Paris picks and pilgrimages

Ten days in Paris.

It’s not a movie, not a song- it’s the first step of a honeymoon. Now that we’re safely south we can look back on it with some perspective.

There were some wins, some absolute must dos and some things that I probably only needed to do once- Friday night at the Louvre where everyone under 26 gets in free might be one of those. I’ve never seen so many slack jawed study-abroad students crammed in one place, with a camera held aloft because “Mom said I had to come here -can we go get a beer now…?”

Here’s a shortlist of some of our picks of Paris and our pilgrimages;

Altitude 95.

Sure you’ve got to go to the Eiffel tower. You’ve got to wait in line, you’ve got to get to at least one level and you’re probably going to get hungry at some point because it’s cold up there and you get hungrier when it’s cold. if you’re made of human flesh and not dipped in gold you won’t be able to bring yourself to pay 90 euro for a main course, despite how tempting it might be to skip the queues and go to the dedicated Jules Verne elevator- even if Alain Ducasse has just taken the restaurant over and if it’s where Tom proposed to his kitten.

Altitude 95 is the restaurant on the first level It’s interior design isn’t anything to write home about, more Dr Strangelove than anything and while it’s pretty hard to get a table at the window you can still see all the way to Sacre Couer and beyond. The plat du jour lunch isn’t bad for one of the most popular tourist destinations in the world. For 29 euro you get a choice of entrée and main or main and dessert. If you’re us, you get one of each and have an ad hoc three courses. Pinching yourself that you’re there and to recover from the cold outside you can cocoon with Mont st Michel oysters with lemon and an acrid red wine and shallot vinegar dribble, beef burgundy with mash potatoes and chocolate fondant pudding with crème angais all swilled about with a glass of Loire rose and a Beaujolais. You then get to relax and look at the view- and the view of those looking at the view.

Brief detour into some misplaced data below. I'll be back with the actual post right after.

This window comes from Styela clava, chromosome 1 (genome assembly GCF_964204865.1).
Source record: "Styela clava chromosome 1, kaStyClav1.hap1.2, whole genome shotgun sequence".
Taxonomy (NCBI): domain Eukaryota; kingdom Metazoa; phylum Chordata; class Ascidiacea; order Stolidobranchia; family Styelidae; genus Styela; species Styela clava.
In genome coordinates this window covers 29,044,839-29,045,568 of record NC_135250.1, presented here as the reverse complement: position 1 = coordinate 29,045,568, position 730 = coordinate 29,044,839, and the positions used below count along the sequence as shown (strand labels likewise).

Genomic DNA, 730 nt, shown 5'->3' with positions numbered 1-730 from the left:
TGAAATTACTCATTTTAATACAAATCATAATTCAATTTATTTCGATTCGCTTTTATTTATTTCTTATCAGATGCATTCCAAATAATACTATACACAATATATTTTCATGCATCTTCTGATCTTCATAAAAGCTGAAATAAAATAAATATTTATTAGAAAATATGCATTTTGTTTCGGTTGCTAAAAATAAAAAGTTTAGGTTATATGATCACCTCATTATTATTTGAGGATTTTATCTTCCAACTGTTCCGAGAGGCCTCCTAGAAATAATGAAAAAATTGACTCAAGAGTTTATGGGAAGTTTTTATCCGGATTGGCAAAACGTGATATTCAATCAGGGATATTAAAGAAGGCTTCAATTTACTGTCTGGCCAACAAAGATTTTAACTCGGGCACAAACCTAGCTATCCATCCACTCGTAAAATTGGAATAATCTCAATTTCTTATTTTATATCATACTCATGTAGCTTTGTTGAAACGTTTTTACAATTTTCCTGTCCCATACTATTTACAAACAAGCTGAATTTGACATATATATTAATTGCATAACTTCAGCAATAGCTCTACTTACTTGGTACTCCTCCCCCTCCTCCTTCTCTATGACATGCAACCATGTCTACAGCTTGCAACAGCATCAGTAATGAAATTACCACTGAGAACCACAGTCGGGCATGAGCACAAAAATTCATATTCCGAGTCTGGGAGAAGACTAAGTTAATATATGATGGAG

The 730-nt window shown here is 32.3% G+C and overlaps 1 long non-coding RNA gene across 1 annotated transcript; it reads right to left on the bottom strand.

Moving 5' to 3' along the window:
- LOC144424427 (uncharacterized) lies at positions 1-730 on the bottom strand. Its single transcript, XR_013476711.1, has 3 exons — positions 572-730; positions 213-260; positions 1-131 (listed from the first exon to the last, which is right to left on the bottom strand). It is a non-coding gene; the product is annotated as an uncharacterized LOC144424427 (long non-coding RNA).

Seriously, are they ever going to watch those videos they’re all making again..?


There’s plenty of flora to be seen in the gardens of Paris. The Tuilleries are lovely. So are the Luxembourg gardens. But this is the one that I’d recommend everyone make their way to.

Flora Mikula used to work for Alain Passard and now she’s set up her own place in the Eighth, on Ave George V.

Flora (the restaurant)is playful, sweet and the food is seriously good- if like the Hungry One you’re confident enough in your masculinity to over come the candy pink room and fake bird cage nestling in the corner. The menu de jour is again great value at lunch- from memory it was around 38 euro for three courses, with an amuse bouche and petit fours if you opt for cafe.

I’d go again just for the Lord of the Rings style Two Towers of marrow bones stuffed with a tomato based braise of spicy chorizo, escargots and tiny dice of carrot and onion the Hungry One ordered and I poached.